Tuesday, January 24, 1995


by Jean-Paul Sartre
translated by Lloyd Alexander

An engaging novel of philosophy. The long passages of pure angst and self-examination, where everything is reduced to pure existence, were fairly hard to slog through. But passages wherein Roquentin is dismantling the élite, or arguing against pure humanism, were great. Also, The Autodidact is a great character. And it did have a surprisingly happy ending. A book worth talking about, and well worth revisiting some day.

four stars

Monday, January 16, 1995

K2: The 1939 Tragedy

by Andrew J. Kauffman and William Lowell Putnam

The apparently infamous story of Fritz Wiessner's expedition to K2 in which climber (and financier) Dudley Wolfe and three Sherpas died. It contains new evidence on the story, notably Jack Durrance's diary. Durrance has heretofore been the scapegoat. The book also contained many appendices, like the official report, climbing charts, and so on. The book's writing style is childish: misused words, jumpy, rambling at times. Near the end it got repetitive, like a schoolchild attempting to meet an essay's length requirement. What annoyed me most was its noncommittal stance on its own argument. The book ends with a series of questions that the text ostensibly provided answers for! However, on the whole, it was an informative and surprisingly engaging book. I for one was convinced that Fritz's oft-proven faulty memory is a poor indicator of what happened, whereas Durrance's diary seems to be straightforward and reliable.

three stars

Sunday, January 8, 1995

More Whatdunits

by various authors, edited by Mike Resnick

The second volume of mystery stories begun by Mike Resnick and solved by various writers - editors this time. The stories therein:

"Worthsayer", Stanley Schmidt. Very well written, with a truly unexpected twist solution (an original explanation of precognition).

"For Love of Juoun", Jane Yolen. Enjoyable, with a different slant on the subject than most of the other stories.

"DragNeuroNet", John Gregory Betancourt. A tight, traditional investigative story, except the detective is a robot, one of the first. Ingenious and clever.

"Bauble", David Gerrold. A 'bittersweet mood piece', just what was asked for, and well-crafted.

"Ashes To Ashes", Beth Meacham. Another intricate detective procedural. Good.

"The Lady Louisiana Toy", Barry N. Malzberg. Written in a flowing, hermetic style, with a dreamy, detached tone, this story stands out from all the others. I liked it, but couldn't quite understand it.

"Alien Influences", Kristine Kathryn Rusch. This story shared the same problem as the one above; it too is dreamy and detached. I liked this one better.

"The Pragmatists Take a Bow", Thomas A. Easton. Good, but the ending left me unsatisfied.

"Sincerity", Patrick Nielsen Hayden. Too rushed to be enjoyable and not all that clever: The Manchurian Candidate in six pages.

"Dark Odds", Josepha Sherman. My favorite story because the hero, though clever, is never in control of the situation.

"Things Not Seen", Martha Soukup. Very clever, very intricate, and satisfactorily played out.

"Windows of the Soul", Susan Casper. Built in a necessarily contrived manner around Resnick's odd problem, but good character interplay makes up for it.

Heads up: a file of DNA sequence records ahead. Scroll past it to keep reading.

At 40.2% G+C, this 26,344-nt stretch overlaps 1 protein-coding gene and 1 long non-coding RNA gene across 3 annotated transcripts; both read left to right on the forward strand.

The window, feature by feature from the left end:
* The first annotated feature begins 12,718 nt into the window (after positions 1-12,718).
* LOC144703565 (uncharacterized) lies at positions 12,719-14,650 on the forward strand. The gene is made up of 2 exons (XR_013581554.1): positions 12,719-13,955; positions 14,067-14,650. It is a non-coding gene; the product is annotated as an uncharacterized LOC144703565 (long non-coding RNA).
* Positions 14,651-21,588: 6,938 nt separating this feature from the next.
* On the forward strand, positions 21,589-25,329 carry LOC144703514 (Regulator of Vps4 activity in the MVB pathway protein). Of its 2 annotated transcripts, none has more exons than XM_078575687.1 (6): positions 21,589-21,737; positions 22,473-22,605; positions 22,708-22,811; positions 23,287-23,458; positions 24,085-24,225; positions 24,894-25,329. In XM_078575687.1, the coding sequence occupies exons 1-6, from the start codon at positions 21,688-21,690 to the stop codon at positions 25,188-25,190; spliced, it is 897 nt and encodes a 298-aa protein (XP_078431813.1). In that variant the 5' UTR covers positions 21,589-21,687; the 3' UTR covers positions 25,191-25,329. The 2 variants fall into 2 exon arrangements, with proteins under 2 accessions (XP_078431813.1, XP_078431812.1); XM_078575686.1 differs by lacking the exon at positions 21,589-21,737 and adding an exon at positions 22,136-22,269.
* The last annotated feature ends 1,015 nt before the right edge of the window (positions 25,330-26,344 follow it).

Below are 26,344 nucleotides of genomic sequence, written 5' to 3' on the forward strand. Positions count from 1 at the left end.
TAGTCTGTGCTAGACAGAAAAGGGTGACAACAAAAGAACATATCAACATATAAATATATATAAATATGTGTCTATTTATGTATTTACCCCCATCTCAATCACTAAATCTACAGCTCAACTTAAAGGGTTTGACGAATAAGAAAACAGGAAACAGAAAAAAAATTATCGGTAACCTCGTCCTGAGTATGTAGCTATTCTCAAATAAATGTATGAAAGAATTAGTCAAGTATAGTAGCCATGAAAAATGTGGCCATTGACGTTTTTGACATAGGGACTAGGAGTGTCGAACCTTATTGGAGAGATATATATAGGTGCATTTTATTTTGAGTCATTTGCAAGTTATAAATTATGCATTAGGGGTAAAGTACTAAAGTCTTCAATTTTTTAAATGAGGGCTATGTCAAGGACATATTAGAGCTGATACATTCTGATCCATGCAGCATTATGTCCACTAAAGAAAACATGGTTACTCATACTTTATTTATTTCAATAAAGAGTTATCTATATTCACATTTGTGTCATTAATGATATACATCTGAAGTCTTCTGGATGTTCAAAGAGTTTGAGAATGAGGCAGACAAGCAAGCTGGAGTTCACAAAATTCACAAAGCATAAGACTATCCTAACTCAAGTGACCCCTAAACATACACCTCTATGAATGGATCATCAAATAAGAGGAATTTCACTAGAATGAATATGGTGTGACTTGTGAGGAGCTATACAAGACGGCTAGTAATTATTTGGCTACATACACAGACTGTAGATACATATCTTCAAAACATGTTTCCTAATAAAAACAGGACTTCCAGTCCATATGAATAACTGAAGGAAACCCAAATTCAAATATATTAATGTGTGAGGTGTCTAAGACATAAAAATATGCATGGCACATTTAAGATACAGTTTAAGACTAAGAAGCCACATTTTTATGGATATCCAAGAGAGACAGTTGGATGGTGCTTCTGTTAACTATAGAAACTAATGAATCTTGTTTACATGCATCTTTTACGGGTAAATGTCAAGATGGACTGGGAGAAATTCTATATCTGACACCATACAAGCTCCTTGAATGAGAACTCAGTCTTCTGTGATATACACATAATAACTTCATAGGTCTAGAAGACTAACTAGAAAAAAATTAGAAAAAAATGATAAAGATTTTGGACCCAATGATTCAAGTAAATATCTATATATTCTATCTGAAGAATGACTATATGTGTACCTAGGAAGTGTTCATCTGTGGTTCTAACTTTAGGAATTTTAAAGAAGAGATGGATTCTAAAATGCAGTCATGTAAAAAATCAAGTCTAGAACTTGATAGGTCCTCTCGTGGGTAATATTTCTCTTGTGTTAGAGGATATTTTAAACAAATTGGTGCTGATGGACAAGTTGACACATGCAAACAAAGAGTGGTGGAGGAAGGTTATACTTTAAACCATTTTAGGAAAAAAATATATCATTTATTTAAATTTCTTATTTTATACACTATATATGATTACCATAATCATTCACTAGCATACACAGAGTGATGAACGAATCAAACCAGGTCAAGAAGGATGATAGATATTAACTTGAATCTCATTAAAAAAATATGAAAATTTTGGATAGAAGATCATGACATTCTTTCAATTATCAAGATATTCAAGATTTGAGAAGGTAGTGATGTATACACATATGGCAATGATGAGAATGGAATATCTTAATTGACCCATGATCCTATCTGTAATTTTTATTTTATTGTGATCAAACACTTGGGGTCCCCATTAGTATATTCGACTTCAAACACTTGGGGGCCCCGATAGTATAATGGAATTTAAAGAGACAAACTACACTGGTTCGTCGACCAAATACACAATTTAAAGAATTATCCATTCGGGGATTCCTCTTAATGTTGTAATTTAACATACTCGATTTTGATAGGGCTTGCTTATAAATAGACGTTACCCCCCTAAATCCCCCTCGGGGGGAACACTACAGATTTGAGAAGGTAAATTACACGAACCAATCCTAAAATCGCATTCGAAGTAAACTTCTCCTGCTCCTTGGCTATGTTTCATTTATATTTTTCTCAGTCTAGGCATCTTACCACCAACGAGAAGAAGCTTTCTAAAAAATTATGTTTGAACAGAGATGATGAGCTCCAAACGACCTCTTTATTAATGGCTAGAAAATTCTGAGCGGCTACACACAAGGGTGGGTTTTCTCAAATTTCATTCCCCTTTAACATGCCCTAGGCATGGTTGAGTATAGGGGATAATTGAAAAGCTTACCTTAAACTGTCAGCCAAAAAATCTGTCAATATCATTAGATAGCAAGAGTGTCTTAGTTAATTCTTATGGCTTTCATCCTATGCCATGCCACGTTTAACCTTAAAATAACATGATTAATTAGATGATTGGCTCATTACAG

"The Whole Truth", Susan Shwartz. Another story that adds a little too much to the plot asked for, so it ends like the first chapter of a serial rather than a story. Good otherwise.

"Way Out", Jody Lynn Nye & Bill Fawcett. A clever, appealing story about the existence of UFOs and the detective hired to verify it.

"The Killer Wore Spandex", Brian M. Thomsen. Very enjoyable.

"Catachresis", Ginjer Buchanan. Her name is spelled 'Ginjer' and her story is a forced kind of zany surrealism that is neither funny nor informative nor appealing.

"Flight of Reason", Tappan King. A good story with a satisfactory ending.

"She Was Blonde, She Was Dead---And Only Jimmilich Opstromommo Could Find Out Why!!!", Janet Kagan. Fun, doesn't take itself seriously, but justifies the whole plot. Great.

"The Ugly Earthling Murder Case", George Alec Effinger. A standard procedural with a minor twist ending. Also enjoyable.

three stars

Inspector Imanishi Investigates

by Seichō Matsumoto

A post-war Japanese crime novel.  Plotwise, it's very complicated and tightly-woven, replete with subtle clues and red herrings. But stylistically, it's plodding. Probably due to the translation, the writing is choppy and repetitive. And perhaps because of the culture, perhaps because of the period, the process of investigation is laughable at times. Examples: the overheard word "Kameda" is instantly assumed - for no apparent reason - to be a person, and the police proceed to look for such a person, assuming he's in Japan; when Imanishi talks to a very guilty-acting suspect, he allows the man to tell the police what he knows the next day, instead of taking him into custody then and there. In short, some of the investigating is carried out as if a retarded and exceptionally naive five-year-old is at the helm. But overall, it comes through with an intricate murder scheme and some subtle police work. And it's also intriguing as a diary of Japanese thought and cultural activity of the time.

three stars